According to the present invention there is provided a voltage controlled oscillator comprising two active elements having respective feedback paths with each path having a different phase shift, the phase shift in one of said two paths being substantially constant, signal outputs of the two feedback paths being summed vectorially, characterised in that means are provided for varying the gain distribution between the two feedback paths, said gain varying means comprising two control devices respectively coupled to the two active elements, and means for applying a frequency control voltage to each of the control devices to vary the distribution of the current through their associated active elements to alter the gain in each path and thereby change the total phase shift and hence the frequency of the oscillator.

By varying the gain in both feedback paths a larger frequency control range is obtainable compared to controlling the gain in one feedback path and also the variation in amplitude in response to frequency control voltages is less. In implementing the oscillator circuit made in accordance with the present invention current feedback is used which leads to an overall reduction in current consumption compared with having voltage feedback.

Furthermore by coupling a tunable phase lead circuit to the combined output of the active elements then the oscillator can operate on the overtone mode frequencies of the frequency determining device, for example a piezo electric crystal, as well as in the fundamental mode which increase the applicability of the oscillator circuit.

The present invention also provides a voltage controlled oscillator characterised by two active elements having respective outputs, the signal outputs of which are summed vectorially, a frequency determining device coupled between the output summing point and an input of one of the active elements, a phase shifting element coupled between the inputs of the two active elements, and control devices respectively coupled to the active elements for controlling the gain of each of the two active elements and thereby the phase shift in feedback paths including the active elements.

The present invention further provides a voltage controlled oscillator characterised by a semiconductor device having a collector, a base and first and second emitter junctions, a tunable resonant circuit coupled to the collector and a frequency determining device coupled between the resonant circuit and a first emitter junction, a capacitance coupled between first and second emitter junctions, a differentially connected pair of transistors having collectors coupled respectively to the first and second emitter junctions, means for varying the conductivity of the transistors of the differentially connected pair to vary thereby the conductivity of the transistors formed by the first emitter junction, the base and the collector and by the second emitter junction, the base and the collector and in so doing changing the total phase shift at the collector of the semi-conductor device.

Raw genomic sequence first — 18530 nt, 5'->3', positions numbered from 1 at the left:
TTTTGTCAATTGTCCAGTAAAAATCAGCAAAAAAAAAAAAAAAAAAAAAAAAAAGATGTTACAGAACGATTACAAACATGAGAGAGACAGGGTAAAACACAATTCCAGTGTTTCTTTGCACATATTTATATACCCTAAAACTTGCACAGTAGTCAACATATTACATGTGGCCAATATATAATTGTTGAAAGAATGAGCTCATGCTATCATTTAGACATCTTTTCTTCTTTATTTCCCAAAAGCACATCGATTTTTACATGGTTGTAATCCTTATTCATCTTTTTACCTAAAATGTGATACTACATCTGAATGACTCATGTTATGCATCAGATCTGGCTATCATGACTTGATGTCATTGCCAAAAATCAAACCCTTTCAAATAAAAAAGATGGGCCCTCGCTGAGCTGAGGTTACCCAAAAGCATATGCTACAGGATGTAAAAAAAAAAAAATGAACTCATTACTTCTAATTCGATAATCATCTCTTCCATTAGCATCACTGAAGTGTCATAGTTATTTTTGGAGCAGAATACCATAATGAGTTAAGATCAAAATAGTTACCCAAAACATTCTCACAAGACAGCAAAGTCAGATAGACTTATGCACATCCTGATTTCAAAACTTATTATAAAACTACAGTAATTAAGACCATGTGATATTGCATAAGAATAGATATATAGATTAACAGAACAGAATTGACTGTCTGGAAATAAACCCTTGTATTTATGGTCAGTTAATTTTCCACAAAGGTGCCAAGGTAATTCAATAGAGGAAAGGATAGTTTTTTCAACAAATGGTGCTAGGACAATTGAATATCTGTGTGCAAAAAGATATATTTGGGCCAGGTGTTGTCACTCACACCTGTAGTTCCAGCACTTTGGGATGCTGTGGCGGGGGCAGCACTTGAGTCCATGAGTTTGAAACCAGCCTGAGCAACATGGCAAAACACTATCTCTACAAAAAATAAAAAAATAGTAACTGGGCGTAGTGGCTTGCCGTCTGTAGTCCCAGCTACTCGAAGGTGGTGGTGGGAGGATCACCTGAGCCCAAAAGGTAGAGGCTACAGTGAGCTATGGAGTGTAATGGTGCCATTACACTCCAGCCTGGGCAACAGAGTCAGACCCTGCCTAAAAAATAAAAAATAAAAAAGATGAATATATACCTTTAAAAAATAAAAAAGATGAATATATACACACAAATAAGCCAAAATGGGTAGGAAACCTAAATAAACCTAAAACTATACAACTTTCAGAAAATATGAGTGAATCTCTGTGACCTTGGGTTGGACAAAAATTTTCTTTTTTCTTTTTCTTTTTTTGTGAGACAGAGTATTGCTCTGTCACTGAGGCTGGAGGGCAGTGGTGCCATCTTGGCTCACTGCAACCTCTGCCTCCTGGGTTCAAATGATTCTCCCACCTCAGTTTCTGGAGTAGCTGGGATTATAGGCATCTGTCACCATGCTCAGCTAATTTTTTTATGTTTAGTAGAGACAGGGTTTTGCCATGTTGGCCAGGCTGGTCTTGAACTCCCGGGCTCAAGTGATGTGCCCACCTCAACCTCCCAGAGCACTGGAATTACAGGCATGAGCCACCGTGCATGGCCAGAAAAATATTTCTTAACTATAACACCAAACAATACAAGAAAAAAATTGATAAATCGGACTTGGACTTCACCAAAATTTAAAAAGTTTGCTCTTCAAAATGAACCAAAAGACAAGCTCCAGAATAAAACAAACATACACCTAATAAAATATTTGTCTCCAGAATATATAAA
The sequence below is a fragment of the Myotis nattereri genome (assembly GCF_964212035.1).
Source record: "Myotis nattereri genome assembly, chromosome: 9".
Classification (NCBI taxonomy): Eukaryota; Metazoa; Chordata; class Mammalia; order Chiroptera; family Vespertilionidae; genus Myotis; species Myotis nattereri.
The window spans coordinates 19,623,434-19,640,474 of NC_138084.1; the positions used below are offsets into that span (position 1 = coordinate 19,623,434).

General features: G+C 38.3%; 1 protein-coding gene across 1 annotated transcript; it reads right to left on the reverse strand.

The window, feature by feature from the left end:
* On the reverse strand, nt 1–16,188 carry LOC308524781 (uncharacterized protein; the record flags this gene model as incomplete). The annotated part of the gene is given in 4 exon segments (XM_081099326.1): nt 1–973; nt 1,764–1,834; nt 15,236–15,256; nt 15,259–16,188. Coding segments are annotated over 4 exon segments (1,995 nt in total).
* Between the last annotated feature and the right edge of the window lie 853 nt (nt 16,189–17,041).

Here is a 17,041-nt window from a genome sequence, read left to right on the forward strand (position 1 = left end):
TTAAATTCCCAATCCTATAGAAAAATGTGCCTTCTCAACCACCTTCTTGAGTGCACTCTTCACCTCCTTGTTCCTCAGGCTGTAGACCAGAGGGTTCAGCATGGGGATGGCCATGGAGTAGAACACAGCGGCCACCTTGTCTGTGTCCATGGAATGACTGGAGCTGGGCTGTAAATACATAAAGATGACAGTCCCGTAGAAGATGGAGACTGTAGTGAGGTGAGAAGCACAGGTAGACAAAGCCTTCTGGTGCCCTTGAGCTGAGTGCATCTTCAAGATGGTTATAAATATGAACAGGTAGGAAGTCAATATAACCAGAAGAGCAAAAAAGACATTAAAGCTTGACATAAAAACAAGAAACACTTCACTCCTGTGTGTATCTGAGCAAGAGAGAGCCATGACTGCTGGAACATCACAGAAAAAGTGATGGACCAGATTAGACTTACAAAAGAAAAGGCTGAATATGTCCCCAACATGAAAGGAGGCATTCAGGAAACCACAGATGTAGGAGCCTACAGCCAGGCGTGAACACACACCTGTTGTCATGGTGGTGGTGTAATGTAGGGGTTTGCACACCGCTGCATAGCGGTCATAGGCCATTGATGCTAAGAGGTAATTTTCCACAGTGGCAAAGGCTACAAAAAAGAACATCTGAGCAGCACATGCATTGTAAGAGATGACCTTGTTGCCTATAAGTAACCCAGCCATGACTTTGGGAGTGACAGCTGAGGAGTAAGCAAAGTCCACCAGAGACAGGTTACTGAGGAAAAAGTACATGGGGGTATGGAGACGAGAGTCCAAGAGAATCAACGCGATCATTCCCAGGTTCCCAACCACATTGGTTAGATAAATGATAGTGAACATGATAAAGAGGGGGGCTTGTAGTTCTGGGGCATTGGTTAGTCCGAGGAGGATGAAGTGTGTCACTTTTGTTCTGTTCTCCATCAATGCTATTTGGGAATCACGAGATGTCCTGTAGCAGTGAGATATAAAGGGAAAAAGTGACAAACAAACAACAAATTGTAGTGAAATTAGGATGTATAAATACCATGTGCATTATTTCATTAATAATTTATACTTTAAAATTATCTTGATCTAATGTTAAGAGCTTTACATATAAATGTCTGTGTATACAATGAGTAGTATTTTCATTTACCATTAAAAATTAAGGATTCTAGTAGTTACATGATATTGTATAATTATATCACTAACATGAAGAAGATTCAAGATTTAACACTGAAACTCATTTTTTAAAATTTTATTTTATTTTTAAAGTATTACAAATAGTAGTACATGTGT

The oscillator made in accordance with the present invention comprises an electrical means of frequency control of the oscillator which does not require the use of a "VARICAP" diode and in consequence can be more readily integrated into a smaller area. Furthermore when the oscillator is used in low voltage equipment such as battery powered paging receivers one is able to obtain a more linear voltage to frequency curve than is possible from the simple use of "VARICAP" diodes which per se are not linear devices. Consequently frequency modulation and demodulation are possible with the oscillator made in accordance with the present invention.

The present invention will now be explained and described, by way of example, with reference to the accompanying drawings, wherein:

DESCRIPTION OF THE FIGURES

FIG. 1 is a schematic circuit diagram of a Colpitt's oscillator,

FIG. 2 shows the equivalent electrical circuit of a crystal which can be used in place of the impedance in the oscillator shown in FIG. 1,

FIG. 3 is a schematic circuit diagram of a voltage controlled crystal oscillator made in accordance with the present invention, and

FIG. 4 is a frequency/differential voltage transfer curve derived from the circuit shown in FIG. 3.

DESCRIPTION OF THE PREFERRED EMBODIMENT

Referring to the Colpitt's oscillator circuit shown in FIG. 1 it comprises a NPN transistor TR1 whose base electrode is connected to the positive voltage supply rail + Vcc. Its emitter is connected via a current source 10 to a low voltage rail which in the illustrated embodiment is at 0 volts. A resonant circuit comprising a variable inductance 12 which is in parallel with two series connected capacitors 14, 16 is connected between the collector and the positive voltage supply rail + Vcc. An impedance 18 is connected between the emitter of the transistor TR1 and the junction of the capacitors 14, 16 of the resonant circuit. The impedance 18 must be small otherwise the resultant attenuation will not allow the loop gain of the circuit to exceed unity.